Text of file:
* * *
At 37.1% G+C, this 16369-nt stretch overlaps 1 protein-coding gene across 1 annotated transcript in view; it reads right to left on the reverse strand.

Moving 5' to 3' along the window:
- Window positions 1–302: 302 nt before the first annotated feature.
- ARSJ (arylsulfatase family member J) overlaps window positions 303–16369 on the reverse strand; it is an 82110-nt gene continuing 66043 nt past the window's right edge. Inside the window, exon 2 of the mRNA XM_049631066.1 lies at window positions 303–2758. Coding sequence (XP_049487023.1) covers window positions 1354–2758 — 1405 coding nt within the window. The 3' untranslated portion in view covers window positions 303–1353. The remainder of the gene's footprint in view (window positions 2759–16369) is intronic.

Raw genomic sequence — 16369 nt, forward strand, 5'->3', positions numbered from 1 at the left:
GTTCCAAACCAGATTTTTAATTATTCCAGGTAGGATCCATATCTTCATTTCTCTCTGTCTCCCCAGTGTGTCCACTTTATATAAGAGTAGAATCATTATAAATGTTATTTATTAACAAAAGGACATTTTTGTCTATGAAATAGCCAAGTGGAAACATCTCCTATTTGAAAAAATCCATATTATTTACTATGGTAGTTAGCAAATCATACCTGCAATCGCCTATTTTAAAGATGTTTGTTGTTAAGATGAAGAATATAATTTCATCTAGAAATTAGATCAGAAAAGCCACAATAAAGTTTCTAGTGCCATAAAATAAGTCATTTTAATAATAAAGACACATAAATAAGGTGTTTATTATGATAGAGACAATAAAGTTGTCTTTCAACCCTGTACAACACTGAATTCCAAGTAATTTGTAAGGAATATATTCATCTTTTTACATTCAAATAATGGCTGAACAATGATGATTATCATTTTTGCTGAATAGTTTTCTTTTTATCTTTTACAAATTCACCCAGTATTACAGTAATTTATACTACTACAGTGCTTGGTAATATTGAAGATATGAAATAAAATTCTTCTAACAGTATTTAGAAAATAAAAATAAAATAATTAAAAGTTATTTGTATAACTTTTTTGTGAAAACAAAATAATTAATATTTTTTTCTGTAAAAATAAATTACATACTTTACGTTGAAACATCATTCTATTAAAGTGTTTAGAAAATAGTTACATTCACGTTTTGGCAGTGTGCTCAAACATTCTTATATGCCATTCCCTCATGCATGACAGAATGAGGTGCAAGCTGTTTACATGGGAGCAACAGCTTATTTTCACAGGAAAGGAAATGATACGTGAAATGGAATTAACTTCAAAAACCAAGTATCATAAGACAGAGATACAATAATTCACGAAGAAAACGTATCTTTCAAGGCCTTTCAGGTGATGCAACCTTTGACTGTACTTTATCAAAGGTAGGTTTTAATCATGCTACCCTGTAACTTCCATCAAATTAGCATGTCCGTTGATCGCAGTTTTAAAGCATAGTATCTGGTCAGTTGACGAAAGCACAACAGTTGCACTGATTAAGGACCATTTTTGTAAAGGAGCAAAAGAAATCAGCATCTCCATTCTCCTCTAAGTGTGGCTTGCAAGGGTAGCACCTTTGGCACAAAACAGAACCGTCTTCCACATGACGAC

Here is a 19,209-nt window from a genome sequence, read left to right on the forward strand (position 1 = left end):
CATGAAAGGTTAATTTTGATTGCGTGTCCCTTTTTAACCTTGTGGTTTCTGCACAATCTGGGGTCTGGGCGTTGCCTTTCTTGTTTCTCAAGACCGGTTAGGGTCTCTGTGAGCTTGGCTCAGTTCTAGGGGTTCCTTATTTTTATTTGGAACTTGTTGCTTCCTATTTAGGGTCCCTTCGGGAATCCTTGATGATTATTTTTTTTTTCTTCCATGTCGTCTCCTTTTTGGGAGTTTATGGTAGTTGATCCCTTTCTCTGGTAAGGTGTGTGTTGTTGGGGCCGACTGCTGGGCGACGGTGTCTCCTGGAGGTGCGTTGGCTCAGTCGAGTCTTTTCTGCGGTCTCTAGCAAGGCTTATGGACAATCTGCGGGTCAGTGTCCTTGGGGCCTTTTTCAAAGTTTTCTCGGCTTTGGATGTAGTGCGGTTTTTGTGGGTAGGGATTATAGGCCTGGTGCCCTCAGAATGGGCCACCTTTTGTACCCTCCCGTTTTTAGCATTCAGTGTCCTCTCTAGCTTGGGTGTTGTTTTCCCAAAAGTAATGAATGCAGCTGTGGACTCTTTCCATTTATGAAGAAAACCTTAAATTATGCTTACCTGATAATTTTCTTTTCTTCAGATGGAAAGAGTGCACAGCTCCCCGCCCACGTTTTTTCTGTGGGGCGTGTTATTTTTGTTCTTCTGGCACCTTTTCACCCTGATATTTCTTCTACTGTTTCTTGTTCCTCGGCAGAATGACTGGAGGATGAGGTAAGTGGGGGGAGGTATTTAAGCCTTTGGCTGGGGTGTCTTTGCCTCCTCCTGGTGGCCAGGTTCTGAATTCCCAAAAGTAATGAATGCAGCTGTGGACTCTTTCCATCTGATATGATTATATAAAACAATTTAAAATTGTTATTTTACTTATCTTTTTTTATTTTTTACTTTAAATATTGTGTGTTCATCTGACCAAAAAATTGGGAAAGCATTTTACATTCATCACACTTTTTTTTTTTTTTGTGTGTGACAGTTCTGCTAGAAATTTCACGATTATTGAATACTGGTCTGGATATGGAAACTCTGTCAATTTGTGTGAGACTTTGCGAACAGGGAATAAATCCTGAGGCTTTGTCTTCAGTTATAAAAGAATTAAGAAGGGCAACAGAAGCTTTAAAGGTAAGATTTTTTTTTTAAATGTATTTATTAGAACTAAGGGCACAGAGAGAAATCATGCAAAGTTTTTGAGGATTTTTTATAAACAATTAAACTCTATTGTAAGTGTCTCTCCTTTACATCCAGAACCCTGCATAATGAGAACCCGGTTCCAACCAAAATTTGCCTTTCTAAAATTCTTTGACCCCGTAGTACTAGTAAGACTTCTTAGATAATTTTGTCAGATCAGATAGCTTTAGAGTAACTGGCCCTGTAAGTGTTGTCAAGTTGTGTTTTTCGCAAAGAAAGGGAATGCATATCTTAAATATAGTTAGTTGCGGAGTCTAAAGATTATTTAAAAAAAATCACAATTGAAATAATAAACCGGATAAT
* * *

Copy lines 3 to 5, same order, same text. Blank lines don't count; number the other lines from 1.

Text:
- Window positions 1–302: 302 nt before the first annotated feature.
- ARSJ (arylsulfatase family member J) overlaps window positions 303–16369 on the reverse strand; it is an 82110-nt gene continuing 66043 nt past the window's right edge. Inside the window, exon 2 of the mRNA XM_049631066.1 lies at window positions 303–2758. Coding sequence (XP_049487023.1) covers window positions 1354–2758 — 1405 coding nt within the window. The 3' untranslated portion in view covers window positions 303–1353. The remainder of the gene's footprint in view (window positions 2759–16369) is intronic.

Raw genomic sequence — 16369 nt, forward strand, 5'->3', positions numbered from 1 at the left: